What's Thanksgiving Got to Do With It?
What’s Thanksgiving Got to Do With It?
By Mark Lauterbach
In a few weeks, we will celebrate Thanksgiving. Our sense of urgency about gratitude may be diluted by the busyness of the season. My question is this: Is giving thanks a high priority for us as people who have come to know the true God?
God says it is. Does that surprise you? It shouldn’t.
Paul summarizes the response of fallen humans to the revelation of God’s glory in creation.
“For although they knew God, they did not honor him as God. . ..”
(Rom 1:21 ESV)
First, we do not honor him as God. That means we do not treat him as of greatest worth. We worship things created rather than the Creator.
But then he surprises:
“. . . they did not honor him as God or give thanks.” (Rom 1:21 ESV)
If I were writing Romans, I would not have made that #2. I would not have said that the first fruit of dishonoring God is not thanking God! God sees lack of thanksgiving to him as a great offense against his greatness. How can that be? Let me suggest a few possibilities:
- I refuse to give thanks because I do not like how God rules my world. When he does not run things as I would desire, I question his goodness and wisdom. I can thank him for good gifts but not be thankful to him when he sends trials.
- I refuse to give thanks because I think I deserve the good gifts he sends my way. Why thank God for doing what he is supposed to do? In a sense, I take him for granted.
Let me summarize: If my life is characterized by grumbling, complaining, and a critical spirit – if I am never happy unless things go the way I want them to – I am accusing God of wrong-doing. I question his wisdom and goodness whenever he disappoints me or does not fulfill my expectations. That is slander.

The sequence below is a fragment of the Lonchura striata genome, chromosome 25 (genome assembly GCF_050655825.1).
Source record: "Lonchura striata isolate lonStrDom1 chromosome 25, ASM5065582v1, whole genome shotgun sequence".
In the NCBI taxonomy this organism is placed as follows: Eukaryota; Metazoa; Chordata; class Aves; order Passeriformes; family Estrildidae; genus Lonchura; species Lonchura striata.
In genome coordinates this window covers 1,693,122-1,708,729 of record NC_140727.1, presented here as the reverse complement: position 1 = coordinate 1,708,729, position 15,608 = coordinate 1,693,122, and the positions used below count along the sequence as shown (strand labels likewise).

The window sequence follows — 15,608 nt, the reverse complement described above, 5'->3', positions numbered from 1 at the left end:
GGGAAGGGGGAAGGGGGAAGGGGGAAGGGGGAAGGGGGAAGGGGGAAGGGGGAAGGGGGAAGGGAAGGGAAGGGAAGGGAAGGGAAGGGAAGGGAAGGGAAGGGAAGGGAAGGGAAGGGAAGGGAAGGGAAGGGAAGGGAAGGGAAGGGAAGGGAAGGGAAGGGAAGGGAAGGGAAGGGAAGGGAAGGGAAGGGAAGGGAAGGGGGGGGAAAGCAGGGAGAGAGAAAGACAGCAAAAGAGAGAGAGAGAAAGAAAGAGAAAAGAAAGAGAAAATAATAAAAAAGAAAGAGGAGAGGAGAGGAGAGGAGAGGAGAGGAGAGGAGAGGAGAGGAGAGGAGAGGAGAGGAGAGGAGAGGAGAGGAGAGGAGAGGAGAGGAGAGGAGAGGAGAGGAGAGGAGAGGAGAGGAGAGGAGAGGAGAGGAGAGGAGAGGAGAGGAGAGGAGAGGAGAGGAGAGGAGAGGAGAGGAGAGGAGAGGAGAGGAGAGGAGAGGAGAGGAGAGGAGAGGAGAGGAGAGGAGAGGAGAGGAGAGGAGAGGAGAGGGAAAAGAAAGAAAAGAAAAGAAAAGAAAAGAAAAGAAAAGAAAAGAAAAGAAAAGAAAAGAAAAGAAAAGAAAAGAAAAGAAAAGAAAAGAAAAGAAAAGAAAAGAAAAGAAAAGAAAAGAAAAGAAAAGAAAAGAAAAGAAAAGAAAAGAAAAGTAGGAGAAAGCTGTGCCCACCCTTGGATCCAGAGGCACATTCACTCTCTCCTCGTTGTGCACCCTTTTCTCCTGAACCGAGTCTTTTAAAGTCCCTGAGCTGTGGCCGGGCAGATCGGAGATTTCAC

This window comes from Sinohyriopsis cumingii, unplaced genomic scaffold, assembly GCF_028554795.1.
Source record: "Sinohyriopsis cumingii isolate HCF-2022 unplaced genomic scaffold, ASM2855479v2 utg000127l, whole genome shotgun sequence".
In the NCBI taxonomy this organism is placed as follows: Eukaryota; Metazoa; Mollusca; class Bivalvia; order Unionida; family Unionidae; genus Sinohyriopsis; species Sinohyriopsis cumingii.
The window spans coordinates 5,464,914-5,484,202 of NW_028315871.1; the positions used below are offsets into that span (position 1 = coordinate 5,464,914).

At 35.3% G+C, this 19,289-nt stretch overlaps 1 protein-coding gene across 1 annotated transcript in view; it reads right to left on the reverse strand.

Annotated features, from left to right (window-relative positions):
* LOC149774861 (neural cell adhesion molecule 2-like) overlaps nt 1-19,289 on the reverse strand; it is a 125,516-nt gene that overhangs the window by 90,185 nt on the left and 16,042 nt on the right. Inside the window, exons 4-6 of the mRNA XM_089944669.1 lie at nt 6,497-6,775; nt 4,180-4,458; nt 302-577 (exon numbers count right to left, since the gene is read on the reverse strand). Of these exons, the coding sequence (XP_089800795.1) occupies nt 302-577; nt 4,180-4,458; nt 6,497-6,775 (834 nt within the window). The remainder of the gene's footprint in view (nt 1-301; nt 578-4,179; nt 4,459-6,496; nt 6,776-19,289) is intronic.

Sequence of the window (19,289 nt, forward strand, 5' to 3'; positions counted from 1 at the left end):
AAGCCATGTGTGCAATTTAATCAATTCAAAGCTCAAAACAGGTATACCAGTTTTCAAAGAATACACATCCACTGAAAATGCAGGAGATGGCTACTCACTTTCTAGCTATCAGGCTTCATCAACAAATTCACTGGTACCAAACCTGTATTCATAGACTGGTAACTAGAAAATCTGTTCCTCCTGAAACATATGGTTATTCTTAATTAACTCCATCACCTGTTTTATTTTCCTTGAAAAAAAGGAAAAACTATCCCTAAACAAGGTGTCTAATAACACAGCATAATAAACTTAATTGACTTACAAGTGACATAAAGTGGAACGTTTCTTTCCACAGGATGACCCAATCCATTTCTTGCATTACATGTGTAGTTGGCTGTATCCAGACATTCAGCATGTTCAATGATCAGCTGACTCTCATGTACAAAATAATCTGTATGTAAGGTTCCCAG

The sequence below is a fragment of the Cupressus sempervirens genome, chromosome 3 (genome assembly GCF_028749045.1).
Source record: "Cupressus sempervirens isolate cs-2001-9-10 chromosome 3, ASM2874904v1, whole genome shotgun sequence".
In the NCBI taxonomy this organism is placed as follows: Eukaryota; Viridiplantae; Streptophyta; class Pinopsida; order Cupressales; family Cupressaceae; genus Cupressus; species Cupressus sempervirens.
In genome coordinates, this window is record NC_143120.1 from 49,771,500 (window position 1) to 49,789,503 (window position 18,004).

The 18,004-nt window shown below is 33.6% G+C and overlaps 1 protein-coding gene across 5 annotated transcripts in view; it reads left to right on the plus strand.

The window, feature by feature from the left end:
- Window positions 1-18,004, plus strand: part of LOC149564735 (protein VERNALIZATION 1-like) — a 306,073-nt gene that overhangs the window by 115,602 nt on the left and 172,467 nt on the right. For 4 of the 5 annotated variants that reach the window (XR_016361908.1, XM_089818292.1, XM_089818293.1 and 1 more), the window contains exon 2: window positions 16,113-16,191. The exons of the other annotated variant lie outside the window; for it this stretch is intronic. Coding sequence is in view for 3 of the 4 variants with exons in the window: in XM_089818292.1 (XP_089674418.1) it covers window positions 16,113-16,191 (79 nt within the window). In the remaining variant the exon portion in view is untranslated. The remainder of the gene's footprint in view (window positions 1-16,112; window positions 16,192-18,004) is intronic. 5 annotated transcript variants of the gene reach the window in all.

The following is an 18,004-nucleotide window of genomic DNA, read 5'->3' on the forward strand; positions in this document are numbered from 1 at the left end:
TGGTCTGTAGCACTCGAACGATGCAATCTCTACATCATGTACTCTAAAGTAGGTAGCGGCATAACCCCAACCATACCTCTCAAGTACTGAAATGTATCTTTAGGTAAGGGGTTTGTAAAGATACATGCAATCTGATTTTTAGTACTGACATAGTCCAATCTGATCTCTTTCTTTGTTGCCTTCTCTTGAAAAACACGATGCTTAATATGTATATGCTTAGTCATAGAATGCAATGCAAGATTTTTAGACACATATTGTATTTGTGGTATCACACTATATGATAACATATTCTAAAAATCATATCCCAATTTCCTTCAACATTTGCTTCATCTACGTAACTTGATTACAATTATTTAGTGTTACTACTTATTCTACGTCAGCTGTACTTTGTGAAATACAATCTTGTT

But it may also reveal another heart issue. If my heart is not a “grateful to God” heart, it may be an indication of a sense of entitlement.
But we have a better hope and truth that enables us to reset our hearts and war against the roots of ingratitude.
First, the Gospel is the amazing news that God worked our salvation by giving his Son for us. And he accomplished this through injustice, hatred, oppression, torture, and rejection. God wisely brought an infinite good through the vilest circumstances and sins against Jesus. If that is true, then surely, I can thank God he is able to do the same for me, even when he sends severe trials. My sorrows and suffering are not the last word. Jesus’ triumph in future glory is.
Trust him and give thanks.
Second, the Gospel is the amazing news that God does not deal with us according to our sins. That what we deserve is wrath, but what we receive is the full and free forgiveness of all our transgressions through Jesus’ death for us. My entitlement is not to mercy and goodness, it is to condemnation. So, I have every reason to give thanks to God now. I can look at all his favors and gifts to me and know they come from the hand of him who loves me and will only do me good.
Trust him and give thanks.
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